The institute launches its Scripps Research Fellows program, designed to identify the next generation of scientific leaders and set them up for impactful careers.
BAVENCIO® (avelumab) is approved by the FDA as the first treatment for patients with metastatic Merkel cell carcinoma. It is currently used to confront other carcinomas as well.
TAKHZYRO® (lenadelumab-flo) is approved by the FDA to help prevent attacks of hereditary angioedema, a rare disorder that disrupts the normal flow of blood and other fluids in the body.
PALYNZIQ® (pegvaliase-pqpz) is approved by the FDA, a novel enzyme therapy for adults with phenylketonuria (PKU) — a rare and serious genetic disease.
Calibr, founded by Peter Schultz, PhD, in 2012 as the nonprofit California Institute for Biomedical Research, completes a merger with Scripps Research — becoming the institute’s drug discovery and development division. Its world-class infrastructure and exceptional drug development expertise have created a portfolio of 50+ drug candidates in only 10 years, with several currently in clinical trials in patients. Watch the video.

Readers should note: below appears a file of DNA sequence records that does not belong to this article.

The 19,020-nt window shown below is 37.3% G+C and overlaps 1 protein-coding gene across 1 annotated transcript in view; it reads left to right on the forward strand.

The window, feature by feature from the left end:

Members of the Skaggs family, longtime supporters of the institute, make a lead gift through their foundations toward the institute’s $100 million campaign to establish endowed fellowships for all students in its graduate program. In recognition of this gift, the program is renamed the Skaggs Graduate School of Chemical and Biological Sciences.
Scripps Research ranks top stand-alone scientific institute in the United States for producing high-quality research by Nature Index, based on discoveries published in leading scientific journals. The institute receives the honor again the following year.
MAVENCLAD® (cladribine, oral) is approved as the first short-course oral medicine for patients with relapsing forms of multiple sclerosis.
VYNDAQEL® (tafamidis) is approved by the FDA for the treatment of transthyretin familial polyneuropathy (TTR-FAP), a rare and fatal neurodegenerative disease. Work headed by Jeffery Kelly, PhD, results in the drug’s discovery and development and earns him the 2022 Breakthrough Prize in Life Sciences. Watch the video.
The Scripps Consortium for HIV/AIDS Vaccine Development (CHAVD), an international collaboration led by Scripps Research, receives $129 million in funding from the National Institutes of Health. The award supports the advance of next-generation vaccines designed to coax the immune system into producing antibodies capable of disarming numerous strains of HIV. Watch the video.
In response to the emergence and spread of SARS-CoV-2, scientists at Scripps Research partner with peer institutions across San Diego to launch the San Diego Epidemiology and Research for COVID Health (SEARCH) alliance. The consortium focuses on screening local healthcare workers and first responders for COVID-19 to understand the prevalence of infections in the community.